Wexler: How do you get information out quickly in a responsible way?

Chief Cervera: Within an hour and a half of my arrival at the scene, we were on the TV news. We did that because everybody is out there with their cell phone cameras, and they’re on social media talking about what happened. So it’s important to put out information as soon as you can. The first thing I said was, “This is the information I have at this time. It might change as we get more information.”

You have to be careful about rumors. One reporter said he had a confirmed source saying that the shooter had been fired that morning. I asked if he could share who that source was, because we didn’t have that information. It turned out he didn’t have a confirmed source; it was just something he’d heard from somebody.

It helps to show dignity and respect toward the media.  I called on someone because they had their hand up first, and after a while, everyone was raising their hands to ask questions.

We did not mention any of the victims’ names until all the families were notified, which was the next day. They were city workers, so when we mentioned their names, we also showed their city photo. That showed that this was a person, not just a name.

Wexler: How did you help the community and your officers after the incident?

Chief Cervera: A memorial was erected, and citizens brought an unbelievable number of memorial items for those victims. Every night when I closed my office door, I went outside and stayed with citizens until about 10 p.m. They wanted to see the police officers and the chief, and they wanted to know that everything was going to be okay.

I always hope this is something that no other chief will have to go through, because it takes a lot out of you both in that moment and as you process everything.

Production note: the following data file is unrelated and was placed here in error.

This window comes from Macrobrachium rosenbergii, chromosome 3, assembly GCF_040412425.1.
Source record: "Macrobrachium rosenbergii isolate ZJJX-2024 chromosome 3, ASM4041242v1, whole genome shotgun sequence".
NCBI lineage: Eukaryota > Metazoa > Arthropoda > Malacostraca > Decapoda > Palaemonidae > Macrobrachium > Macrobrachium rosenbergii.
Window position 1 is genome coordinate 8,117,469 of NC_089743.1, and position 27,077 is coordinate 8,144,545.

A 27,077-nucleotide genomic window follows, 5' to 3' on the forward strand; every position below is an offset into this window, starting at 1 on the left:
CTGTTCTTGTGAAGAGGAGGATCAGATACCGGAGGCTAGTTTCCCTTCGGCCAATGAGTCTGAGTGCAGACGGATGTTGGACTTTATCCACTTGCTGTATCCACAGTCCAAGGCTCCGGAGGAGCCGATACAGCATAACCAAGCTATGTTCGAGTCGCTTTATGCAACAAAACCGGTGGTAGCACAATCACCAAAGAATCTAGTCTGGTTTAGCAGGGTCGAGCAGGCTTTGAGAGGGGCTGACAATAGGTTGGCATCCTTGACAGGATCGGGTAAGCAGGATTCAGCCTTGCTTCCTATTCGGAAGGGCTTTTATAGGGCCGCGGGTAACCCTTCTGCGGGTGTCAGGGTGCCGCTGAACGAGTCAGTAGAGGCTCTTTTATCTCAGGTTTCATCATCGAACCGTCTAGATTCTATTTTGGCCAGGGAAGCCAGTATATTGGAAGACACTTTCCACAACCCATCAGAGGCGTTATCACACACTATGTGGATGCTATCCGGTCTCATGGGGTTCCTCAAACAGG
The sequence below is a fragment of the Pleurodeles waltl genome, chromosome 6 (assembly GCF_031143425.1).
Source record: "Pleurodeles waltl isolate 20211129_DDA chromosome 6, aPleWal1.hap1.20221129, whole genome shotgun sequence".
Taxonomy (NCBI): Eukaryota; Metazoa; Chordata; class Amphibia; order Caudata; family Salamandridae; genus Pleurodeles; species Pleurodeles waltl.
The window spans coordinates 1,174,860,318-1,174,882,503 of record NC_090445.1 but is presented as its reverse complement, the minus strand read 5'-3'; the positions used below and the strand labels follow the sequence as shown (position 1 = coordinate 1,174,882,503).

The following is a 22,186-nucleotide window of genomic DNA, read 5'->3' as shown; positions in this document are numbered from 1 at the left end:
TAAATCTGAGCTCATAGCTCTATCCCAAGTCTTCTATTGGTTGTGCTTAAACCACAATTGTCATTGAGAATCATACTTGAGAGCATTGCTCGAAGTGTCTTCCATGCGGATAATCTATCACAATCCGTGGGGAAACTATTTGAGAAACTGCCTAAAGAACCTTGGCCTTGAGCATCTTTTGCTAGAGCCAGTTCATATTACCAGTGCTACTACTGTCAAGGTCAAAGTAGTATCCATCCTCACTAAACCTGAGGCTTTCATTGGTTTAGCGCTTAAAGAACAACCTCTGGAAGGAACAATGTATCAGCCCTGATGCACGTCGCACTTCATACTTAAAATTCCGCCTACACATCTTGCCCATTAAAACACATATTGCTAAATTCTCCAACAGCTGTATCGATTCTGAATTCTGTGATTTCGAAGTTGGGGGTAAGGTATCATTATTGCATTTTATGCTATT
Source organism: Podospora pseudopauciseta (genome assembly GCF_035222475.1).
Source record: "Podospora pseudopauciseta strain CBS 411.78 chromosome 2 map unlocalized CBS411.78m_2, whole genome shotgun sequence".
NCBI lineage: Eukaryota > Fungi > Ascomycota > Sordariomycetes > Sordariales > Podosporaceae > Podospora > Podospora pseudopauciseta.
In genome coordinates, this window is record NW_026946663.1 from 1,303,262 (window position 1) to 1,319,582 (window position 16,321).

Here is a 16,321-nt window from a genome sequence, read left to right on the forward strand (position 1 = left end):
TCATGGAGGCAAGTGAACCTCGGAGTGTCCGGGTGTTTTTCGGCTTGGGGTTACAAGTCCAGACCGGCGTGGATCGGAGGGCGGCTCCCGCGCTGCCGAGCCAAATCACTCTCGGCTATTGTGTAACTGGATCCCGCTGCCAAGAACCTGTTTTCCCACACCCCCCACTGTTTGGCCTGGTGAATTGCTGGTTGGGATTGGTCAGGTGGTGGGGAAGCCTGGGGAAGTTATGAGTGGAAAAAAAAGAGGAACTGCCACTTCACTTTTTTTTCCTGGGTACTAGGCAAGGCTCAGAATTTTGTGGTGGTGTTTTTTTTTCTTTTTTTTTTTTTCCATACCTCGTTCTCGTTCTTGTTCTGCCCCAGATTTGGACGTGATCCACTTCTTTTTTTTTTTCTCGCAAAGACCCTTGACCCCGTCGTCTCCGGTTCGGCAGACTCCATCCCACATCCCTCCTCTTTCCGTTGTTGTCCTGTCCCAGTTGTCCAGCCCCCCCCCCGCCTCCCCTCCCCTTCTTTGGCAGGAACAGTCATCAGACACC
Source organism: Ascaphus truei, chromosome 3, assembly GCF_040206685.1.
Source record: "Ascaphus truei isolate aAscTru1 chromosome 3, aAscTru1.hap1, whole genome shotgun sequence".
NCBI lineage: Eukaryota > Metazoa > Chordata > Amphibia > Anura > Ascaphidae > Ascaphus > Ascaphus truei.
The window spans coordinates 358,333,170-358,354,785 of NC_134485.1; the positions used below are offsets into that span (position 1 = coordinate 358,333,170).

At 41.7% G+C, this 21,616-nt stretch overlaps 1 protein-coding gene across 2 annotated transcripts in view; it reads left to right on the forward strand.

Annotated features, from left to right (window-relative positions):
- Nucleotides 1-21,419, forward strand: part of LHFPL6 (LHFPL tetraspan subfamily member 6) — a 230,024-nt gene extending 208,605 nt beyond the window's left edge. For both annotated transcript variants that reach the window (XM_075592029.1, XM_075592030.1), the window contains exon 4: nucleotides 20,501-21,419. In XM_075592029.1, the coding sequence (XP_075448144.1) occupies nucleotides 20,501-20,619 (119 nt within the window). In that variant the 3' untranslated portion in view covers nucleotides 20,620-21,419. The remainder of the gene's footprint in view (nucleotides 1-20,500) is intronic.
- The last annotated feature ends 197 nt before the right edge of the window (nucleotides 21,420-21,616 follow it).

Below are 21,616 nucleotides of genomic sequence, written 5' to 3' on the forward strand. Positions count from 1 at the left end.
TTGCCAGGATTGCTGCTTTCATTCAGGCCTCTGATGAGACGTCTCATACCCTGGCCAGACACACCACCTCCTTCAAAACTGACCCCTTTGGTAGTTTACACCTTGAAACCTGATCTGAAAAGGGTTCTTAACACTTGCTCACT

We did a lot to make sure our officers’ psychological and physical needs were met. And that extends to all the city workers. After the building was cleaned up and sterilized, I offered to bring all the families of the victims, one at a time, into the building to spend some time where their loved one worked. All the families took us up on it, and it was heartfelt to be with them as they experienced that. Connecting with the families and the community is where I drew my strength.

Wexler: Why did you assign a member of the honor guard as a liaison to each of the families?

Chief Cervera: I took that from what we did at the Pentagon, when I responded with the FEMA Urban Search & Rescue team after the 9/11 attacks. As we would locate victims in the building, the FBI would come in to do the forensic work, and the Army Old Guard would come in and remove the victim. There was something so respectful about the way they did it.

There’s something about an honor guard cop, who has empathy for people and has done funerals, to be a liaison to the family. Some of the families have included those officers in family functions.

Wexler: What experiences did you draw on to help you work through this incident?

Chief Cervera: One was personal, when my older brother was killed in Vietnam. The rest of it was the networking with other chiefs at MCCA and PERF. I would suggest that new chiefs speak with those of us who have experienced these incidents to ask what we did and how we did it. When that happens, you have to serve in every role, including the initial response, the investigation, and everything the community needs after that. 


The PERF Critical Issues Report is part of the Critical Issues in Policing project, supported by the Motorola Solutions Foundation.


PERF also is grateful to the Howard G. Buffett Foundation for supporting this work.